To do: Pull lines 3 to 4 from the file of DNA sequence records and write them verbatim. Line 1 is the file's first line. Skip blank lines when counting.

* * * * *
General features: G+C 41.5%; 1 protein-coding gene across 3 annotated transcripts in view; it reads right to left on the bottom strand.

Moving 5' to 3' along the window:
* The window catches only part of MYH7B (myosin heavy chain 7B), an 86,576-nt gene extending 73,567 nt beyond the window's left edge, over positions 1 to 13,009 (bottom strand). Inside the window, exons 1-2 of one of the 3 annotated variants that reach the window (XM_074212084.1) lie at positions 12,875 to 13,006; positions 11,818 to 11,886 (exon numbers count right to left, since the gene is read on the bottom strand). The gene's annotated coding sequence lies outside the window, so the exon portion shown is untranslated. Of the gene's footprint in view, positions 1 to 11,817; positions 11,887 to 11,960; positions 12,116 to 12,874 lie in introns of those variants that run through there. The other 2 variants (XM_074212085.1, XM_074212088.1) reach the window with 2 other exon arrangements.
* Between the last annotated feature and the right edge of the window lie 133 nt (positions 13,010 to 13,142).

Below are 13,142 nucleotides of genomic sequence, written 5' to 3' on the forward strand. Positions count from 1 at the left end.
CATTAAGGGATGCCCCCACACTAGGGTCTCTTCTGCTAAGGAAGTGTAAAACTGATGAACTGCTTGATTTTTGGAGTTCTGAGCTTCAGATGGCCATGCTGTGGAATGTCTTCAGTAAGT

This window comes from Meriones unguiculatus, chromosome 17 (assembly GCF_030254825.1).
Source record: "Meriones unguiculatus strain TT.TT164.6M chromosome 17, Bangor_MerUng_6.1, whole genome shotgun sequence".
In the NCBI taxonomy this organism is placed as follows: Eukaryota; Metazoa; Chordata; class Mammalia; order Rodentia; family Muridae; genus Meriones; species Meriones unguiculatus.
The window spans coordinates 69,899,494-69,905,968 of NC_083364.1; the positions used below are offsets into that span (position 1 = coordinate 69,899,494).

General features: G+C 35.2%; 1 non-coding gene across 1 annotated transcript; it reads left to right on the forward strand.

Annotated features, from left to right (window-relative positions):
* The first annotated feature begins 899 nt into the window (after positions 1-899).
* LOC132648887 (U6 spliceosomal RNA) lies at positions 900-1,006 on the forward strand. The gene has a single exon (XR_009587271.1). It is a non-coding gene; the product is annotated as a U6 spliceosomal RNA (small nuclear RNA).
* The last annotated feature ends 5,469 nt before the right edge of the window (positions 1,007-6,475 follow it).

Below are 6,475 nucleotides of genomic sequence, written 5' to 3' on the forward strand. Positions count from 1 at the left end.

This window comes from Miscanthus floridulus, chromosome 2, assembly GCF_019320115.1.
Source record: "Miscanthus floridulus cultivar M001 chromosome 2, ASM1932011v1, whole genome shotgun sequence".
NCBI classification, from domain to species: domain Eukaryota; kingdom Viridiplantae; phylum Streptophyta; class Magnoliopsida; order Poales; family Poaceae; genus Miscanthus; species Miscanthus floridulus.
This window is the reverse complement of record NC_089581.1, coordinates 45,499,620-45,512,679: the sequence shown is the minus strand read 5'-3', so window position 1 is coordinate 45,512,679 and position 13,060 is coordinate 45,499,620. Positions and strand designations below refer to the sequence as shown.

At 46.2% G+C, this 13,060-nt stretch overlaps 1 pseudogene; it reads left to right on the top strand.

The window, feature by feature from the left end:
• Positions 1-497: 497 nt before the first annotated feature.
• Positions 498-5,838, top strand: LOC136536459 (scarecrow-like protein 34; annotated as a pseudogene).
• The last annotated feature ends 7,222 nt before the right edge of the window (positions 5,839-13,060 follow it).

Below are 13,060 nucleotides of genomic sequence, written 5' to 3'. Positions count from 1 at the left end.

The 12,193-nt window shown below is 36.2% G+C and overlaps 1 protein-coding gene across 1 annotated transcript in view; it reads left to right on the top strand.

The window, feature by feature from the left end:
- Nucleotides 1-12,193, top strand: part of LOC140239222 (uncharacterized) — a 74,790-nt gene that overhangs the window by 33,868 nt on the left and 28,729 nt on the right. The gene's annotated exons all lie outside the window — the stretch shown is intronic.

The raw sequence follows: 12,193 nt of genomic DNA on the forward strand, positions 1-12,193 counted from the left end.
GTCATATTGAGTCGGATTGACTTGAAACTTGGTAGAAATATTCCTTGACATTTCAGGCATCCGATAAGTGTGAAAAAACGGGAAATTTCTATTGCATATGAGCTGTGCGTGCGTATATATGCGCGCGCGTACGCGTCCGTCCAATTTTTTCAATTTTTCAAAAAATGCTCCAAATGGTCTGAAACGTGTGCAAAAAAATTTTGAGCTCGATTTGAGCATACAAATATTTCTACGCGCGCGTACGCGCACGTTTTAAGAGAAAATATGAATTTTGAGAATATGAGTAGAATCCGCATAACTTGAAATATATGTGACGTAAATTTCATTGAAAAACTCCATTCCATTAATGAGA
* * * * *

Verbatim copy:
* The window catches only part of MYH7B (myosin heavy chain 7B), an 86,576-nt gene extending 73,567 nt beyond the window's left edge, over positions 1 to 13,009 (bottom strand). Inside the window, exons 1-2 of one of the 3 annotated variants that reach the window (XM_074212084.1) lie at positions 12,875 to 13,006; positions 11,818 to 11,886 (exon numbers count right to left, since the gene is read on the bottom strand). The gene's annotated coding sequence lies outside the window, so the exon portion shown is untranslated. Of the gene's footprint in view, positions 1 to 11,817; positions 11,887 to 11,960; positions 12,116 to 12,874 lie in introns of those variants that run through there. The other 2 variants (XM_074212085.1, XM_074212088.1) reach the window with 2 other exon arrangements.
* Between the last annotated feature and the right edge of the window lie 133 nt (positions 13,010 to 13,142).